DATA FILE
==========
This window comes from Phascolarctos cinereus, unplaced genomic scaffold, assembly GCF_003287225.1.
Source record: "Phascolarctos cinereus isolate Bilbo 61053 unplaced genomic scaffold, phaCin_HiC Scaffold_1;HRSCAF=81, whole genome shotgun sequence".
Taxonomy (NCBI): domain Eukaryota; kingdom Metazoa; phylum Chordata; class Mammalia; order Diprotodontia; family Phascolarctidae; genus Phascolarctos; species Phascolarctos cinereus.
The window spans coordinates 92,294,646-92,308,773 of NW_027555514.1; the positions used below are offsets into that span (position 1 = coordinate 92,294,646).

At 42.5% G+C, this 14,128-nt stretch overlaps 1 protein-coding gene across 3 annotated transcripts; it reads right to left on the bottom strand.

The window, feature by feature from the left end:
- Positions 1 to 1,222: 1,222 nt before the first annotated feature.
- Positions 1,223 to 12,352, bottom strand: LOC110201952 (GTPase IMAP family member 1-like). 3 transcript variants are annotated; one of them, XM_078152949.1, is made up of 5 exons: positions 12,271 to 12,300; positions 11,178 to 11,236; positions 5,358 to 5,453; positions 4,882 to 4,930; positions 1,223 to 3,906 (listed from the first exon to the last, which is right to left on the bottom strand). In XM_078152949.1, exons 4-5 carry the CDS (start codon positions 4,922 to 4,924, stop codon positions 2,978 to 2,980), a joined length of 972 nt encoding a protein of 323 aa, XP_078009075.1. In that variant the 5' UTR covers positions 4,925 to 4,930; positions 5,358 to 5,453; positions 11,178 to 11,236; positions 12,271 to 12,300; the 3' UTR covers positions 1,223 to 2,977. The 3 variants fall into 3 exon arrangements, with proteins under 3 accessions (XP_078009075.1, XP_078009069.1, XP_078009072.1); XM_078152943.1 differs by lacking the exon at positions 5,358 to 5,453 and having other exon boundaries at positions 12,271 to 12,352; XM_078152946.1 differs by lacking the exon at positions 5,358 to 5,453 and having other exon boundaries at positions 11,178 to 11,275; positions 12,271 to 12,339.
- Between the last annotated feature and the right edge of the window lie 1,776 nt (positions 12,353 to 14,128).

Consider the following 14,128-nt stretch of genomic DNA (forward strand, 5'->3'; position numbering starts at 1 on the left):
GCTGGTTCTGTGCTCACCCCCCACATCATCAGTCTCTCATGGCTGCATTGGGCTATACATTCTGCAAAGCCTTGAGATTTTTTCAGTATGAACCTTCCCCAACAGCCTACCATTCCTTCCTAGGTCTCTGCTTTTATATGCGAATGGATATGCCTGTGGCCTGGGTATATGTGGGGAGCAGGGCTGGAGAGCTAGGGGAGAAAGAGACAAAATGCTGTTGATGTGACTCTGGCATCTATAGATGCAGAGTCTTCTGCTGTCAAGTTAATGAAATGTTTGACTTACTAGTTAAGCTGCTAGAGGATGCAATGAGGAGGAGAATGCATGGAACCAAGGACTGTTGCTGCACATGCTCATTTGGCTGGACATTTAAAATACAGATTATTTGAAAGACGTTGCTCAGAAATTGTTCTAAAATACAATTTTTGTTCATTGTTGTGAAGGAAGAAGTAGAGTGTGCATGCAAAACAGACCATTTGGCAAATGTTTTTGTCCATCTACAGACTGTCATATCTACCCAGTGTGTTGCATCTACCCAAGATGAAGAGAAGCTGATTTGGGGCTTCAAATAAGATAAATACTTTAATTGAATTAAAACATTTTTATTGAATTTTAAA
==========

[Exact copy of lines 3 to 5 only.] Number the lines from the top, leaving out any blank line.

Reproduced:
Taxonomy (NCBI): domain Eukaryota; kingdom Metazoa; phylum Chordata; class Mammalia; order Diprotodontia; family Phascolarctidae; genus Phascolarctos; species Phascolarctos cinereus.
The window spans coordinates 92,294,646-92,308,773 of NW_027555514.1; the positions used below are offsets into that span (position 1 = coordinate 92,294,646).

At 42.5% G+C, this 14,128-nt stretch overlaps 1 protein-coding gene across 3 annotated transcripts; it reads right to left on the bottom strand.